Wood-based material cleans up toxic water using only the Sun
Image credit: Dreamstime
A method to purify contaminated water using a material derived from trees could improve water quality in countries with poor treatment technologies.
The material, which was developed by researchers at Chalmers University of Technology in Sweden, could also combat the widespread problem of toxic dye discharge from the textile industry.
According to the World Health Organisation (WHO), there are currently over two billion people living with limited or no access to clean water.
The new material is based on cellulose nanocrystals which have an extremely high absorption capacity.
“We have taken a unique holistic approach to these cellulose nanocrystals, examining their properties and potential applications. We have now created a biobased material, a form of cellulose powder with excellent purification properties that we can adapt and modify depending on the types of pollutants to be removed,” said Gunnar Westman.
The researchers show how toxic dyes can be filtered out of wastewater using their material and the treatment requires neither pressure, nor heat and uses only sunlight to catalyse the process.
“Imagine a simple purification system, like a portable box connected to the sewage pipe. As the contaminated water passes through the cellulose powder filter, the pollutants are absorbed and the sunlight entering the treatment system causes them to break down quickly and efficiently,” Westman added.
“It is a cost-effective and simple system to set up and use and we see that it could be of great benefit in countries that currently have poor or non-existent water treatment.”
India is one of the developing countries in Asia with extensive textile production, where large amounts of dyes are released into lakes, rivers and streams every year. The consequences for humans and the environment are serious.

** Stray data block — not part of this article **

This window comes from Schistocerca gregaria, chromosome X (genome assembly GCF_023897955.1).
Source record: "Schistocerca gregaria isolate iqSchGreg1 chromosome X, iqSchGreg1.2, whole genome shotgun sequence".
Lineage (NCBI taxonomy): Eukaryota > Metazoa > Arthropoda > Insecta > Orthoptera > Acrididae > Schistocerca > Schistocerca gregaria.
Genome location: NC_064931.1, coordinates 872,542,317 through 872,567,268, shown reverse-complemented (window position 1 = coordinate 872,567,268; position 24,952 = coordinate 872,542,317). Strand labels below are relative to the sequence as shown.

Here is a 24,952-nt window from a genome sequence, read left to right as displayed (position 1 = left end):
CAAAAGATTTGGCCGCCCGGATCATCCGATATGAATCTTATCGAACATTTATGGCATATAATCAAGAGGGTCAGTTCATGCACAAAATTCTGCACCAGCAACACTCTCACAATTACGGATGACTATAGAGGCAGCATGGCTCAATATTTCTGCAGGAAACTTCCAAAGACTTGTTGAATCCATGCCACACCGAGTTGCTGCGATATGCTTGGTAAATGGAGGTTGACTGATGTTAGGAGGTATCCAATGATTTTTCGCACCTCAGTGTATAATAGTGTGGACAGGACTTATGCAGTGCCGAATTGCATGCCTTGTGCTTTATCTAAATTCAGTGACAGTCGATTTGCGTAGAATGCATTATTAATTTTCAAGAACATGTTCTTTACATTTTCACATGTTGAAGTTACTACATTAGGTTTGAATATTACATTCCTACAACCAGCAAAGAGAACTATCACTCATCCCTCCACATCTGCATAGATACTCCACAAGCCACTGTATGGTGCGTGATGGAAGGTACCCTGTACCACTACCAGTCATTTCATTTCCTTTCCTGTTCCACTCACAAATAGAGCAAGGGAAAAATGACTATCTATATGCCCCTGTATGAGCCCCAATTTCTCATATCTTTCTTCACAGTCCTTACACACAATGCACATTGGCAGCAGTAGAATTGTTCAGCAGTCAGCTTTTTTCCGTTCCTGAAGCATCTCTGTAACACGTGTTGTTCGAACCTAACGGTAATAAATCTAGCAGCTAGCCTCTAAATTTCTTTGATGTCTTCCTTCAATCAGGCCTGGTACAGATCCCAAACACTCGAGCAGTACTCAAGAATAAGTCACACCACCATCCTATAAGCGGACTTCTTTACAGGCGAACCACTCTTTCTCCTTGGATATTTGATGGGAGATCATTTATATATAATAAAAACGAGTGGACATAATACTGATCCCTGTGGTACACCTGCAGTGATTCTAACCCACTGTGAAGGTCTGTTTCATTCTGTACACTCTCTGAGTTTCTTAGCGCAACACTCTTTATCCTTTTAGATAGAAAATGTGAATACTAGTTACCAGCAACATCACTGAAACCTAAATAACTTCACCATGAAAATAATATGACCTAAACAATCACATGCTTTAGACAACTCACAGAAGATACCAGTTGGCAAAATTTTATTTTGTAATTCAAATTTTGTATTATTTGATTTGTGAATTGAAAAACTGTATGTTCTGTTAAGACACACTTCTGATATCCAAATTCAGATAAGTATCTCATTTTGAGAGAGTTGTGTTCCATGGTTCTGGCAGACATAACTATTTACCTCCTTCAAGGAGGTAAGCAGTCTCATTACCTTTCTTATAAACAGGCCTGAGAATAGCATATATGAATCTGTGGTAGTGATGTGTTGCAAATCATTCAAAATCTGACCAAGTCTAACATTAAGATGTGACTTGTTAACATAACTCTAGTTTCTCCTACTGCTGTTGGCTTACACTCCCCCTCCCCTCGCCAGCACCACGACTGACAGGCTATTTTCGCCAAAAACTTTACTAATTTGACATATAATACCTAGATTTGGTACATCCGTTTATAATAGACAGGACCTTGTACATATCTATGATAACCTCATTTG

Water contaminant contains dyes and heavy metals and can cause skin damage with direct contact and increase the risk of cancer and organ damage when they enter into the food chain. Nearby vegetation is also affected in several ways, including the impairment of photosynthesis and plant growth.
So far, laboratory tests with industrial water have shown that more than 80 per cent of the dye pollutants are removed with the new method and the researchers believe they can improve this.
“Going from discharging completely untreated water to removing 80 percent of the pollutants is a huge improvement, and means significantly less destruction of nature and harm to humans,” Westman said.
“In addition, by optimising the pH and treatment time, we see an opportunity to further improve the process so that we can produce both irrigation and drinking water. It would be fantastic if we can help these industries to get a water treatment system that works, so that people in the surrounding area can use the water without risking their health.”
Cellulose nanocrystals could also be used for the treatment of other water pollutants than dyes. In a previous study, the research group has shown that pollutants of toxic hexavalent chromium, which is common in wastewater from mining, leather and metal industries, could be successfully removed with a similar type of cellulose-based material.
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